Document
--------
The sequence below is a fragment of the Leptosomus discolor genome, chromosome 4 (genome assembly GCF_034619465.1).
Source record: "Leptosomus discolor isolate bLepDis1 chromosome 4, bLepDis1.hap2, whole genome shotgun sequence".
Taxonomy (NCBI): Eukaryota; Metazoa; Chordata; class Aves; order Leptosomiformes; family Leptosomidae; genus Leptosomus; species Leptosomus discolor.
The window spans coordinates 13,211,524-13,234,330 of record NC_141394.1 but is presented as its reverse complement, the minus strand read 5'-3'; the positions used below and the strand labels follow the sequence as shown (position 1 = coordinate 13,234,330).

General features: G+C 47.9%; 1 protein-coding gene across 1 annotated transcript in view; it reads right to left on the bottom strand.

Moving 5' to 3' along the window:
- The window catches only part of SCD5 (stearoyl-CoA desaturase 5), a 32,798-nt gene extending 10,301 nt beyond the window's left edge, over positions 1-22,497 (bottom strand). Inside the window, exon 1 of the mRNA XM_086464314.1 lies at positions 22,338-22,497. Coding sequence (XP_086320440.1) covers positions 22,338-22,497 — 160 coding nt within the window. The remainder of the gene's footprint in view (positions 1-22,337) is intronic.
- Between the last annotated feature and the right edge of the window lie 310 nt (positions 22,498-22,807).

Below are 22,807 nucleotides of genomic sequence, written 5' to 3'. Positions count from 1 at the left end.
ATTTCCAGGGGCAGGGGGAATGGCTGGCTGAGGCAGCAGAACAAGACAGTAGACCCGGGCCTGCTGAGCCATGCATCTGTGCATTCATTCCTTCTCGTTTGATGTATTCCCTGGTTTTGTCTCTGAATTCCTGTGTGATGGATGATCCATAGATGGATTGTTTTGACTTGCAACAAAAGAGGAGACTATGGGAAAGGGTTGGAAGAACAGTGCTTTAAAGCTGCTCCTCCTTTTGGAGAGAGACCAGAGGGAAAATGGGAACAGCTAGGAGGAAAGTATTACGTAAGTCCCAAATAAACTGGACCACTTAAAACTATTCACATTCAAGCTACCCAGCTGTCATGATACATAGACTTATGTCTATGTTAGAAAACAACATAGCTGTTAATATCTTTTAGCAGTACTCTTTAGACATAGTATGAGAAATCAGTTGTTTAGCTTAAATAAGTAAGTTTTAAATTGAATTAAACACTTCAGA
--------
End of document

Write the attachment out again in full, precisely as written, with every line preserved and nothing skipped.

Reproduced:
The sequence below is a fragment of the Leptosomus discolor genome, chromosome 4 (genome assembly GCF_034619465.1).
Source record: "Leptosomus discolor isolate bLepDis1 chromosome 4, bLepDis1.hap2, whole genome shotgun sequence".
Taxonomy (NCBI): Eukaryota; Metazoa; Chordata; class Aves; order Leptosomiformes; family Leptosomidae; genus Leptosomus; species Leptosomus discolor.
The window spans coordinates 13,211,524-13,234,330 of record NC_141394.1 but is presented as its reverse complement, the minus strand read 5'-3'; the positions used below and the strand labels follow the sequence as shown (position 1 = coordinate 13,234,330).

General features: G+C 47.9%; 1 protein-coding gene across 1 annotated transcript in view; it reads right to left on the bottom strand.

Moving 5' to 3' along the window:
- The window catches only part of SCD5 (stearoyl-CoA desaturase 5), a 32,798-nt gene extending 10,301 nt beyond the window's left edge, over positions 1-22,497 (bottom strand). Inside the window, exon 1 of the mRNA XM_086464314.1 lies at positions 22,338-22,497. Coding sequence (XP_086320440.1) covers positions 22,338-22,497 — 160 coding nt within the window. The remainder of the gene's footprint in view (positions 1-22,337) is intronic.
- Between the last annotated feature and the right edge of the window lie 310 nt (positions 22,498-22,807).

Below are 22,807 nucleotides of genomic sequence, written 5' to 3'. Positions count from 1 at the left end.
ATTTCCAGGGGCAGGGGGAATGGCTGGCTGAGGCAGCAGAACAAGACAGTAGACCCGGGCCTGCTGAGCCATGCATCTGTGCATTCATTCCTTCTCGTTTGATGTATTCCCTGGTTTTGTCTCTGAATTCCTGTGTGATGGATGATCCATAGATGGATTGTTTTGACTTGCAACAAAAGAGGAGACTATGGGAAAGGGTTGGAAGAACAGTGCTTTAAAGCTGCTCCTCCTTTTGGAGAGAGACCAGAGGGAAAATGGGAACAGCTAGGAGGAAAGTATTACGTAAGTCCCAAATAAACTGGACCACTTAAAACTATTCACATTCAAGCTACCCAGCTGTCATGATACATAGACTTATGTCTATGTTAGAAAACAACATAGCTGTTAATATCTTTTAGCAGTACTCTTTAGACATAGTATGAGAAATCAGTTGTTTAGCTTAAATAAGTAAGTTTTAAATTGAATTAAACACTTCAGA